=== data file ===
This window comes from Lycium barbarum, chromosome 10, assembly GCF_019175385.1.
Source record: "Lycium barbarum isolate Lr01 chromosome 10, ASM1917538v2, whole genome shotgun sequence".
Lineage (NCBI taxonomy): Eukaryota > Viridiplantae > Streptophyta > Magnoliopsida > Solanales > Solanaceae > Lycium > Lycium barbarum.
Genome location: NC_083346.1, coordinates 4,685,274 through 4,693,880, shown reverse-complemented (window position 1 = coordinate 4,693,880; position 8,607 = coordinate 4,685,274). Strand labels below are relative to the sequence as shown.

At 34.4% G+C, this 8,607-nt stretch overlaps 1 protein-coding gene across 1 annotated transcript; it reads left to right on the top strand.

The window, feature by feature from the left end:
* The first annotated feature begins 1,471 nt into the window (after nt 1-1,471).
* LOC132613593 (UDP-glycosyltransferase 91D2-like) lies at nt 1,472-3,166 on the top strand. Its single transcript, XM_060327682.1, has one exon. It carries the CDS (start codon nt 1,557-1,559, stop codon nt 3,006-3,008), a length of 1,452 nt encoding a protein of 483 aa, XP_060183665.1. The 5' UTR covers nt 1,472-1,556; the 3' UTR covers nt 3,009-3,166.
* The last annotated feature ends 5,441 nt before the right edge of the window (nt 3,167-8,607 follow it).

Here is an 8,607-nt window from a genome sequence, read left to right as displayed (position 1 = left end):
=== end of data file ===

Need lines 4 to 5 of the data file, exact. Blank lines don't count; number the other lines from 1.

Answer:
Genome location: NC_083346.1, coordinates 4,685,274 through 4,693,880, shown reverse-complemented (window position 1 = coordinate 4,693,880; position 8,607 = coordinate 4,685,274). Strand labels below are relative to the sequence as shown.

At 34.4% G+C, this 8,607-nt stretch overlaps 1 protein-coding gene across 1 annotated transcript; it reads left to right on the top strand.